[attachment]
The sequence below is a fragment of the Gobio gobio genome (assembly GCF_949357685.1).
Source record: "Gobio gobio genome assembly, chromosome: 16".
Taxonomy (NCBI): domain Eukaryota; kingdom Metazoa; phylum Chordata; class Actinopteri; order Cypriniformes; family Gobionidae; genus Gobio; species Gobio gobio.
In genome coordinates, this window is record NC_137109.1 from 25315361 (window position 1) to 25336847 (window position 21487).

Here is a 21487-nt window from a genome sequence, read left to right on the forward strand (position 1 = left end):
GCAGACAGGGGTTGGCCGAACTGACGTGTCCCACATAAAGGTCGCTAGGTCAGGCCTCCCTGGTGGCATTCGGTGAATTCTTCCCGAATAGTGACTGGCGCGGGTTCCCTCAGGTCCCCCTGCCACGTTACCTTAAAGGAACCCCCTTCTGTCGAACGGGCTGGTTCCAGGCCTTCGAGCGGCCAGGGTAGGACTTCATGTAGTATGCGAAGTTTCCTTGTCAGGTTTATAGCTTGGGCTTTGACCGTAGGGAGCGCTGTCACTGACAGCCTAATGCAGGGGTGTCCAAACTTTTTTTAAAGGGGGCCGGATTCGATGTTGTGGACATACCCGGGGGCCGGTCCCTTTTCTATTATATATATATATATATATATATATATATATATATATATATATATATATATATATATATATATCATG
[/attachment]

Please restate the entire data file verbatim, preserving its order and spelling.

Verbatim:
The sequence below is a fragment of the Gobio gobio genome (assembly GCF_949357685.1).
Source record: "Gobio gobio genome assembly, chromosome: 16".
Taxonomy (NCBI): domain Eukaryota; kingdom Metazoa; phylum Chordata; class Actinopteri; order Cypriniformes; family Gobionidae; genus Gobio; species Gobio gobio.
In genome coordinates, this window is record NC_137109.1 from 25315361 (window position 1) to 25336847 (window position 21487).

Here is a 21487-nt window from a genome sequence, read left to right on the forward strand (position 1 = left end):
GCAGACAGGGGTTGGCCGAACTGACGTGTCCCACATAAAGGTCGCTAGGTCAGGCCTCCCTGGTGGCATTCGGTGAATTCTTCCCGAATAGTGACTGGCGCGGGTTCCCTCAGGTCCCCCTGCCACGTTACCTTAAAGGAACCCCCTTCTGTCGAACGGGCTGGTTCCAGGCCTTCGAGCGGCCAGGGTAGGACTTCATGTAGTATGCGAAGTTTCCTTGTCAGGTTTATAGCTTGGGCTTTGACCGTAGGGAGCGCTGTCACTGACAGCCTAATGCAGGGGTGTCCAAACTTTTTTTAAAGGGGGCCGGATTCGATGTTGTGGACATACCCGGGGGCCGGTCCCTTTTCTATTATATATATATATATATATATATATATATATATATATATATATATATATATATATATATATATCATG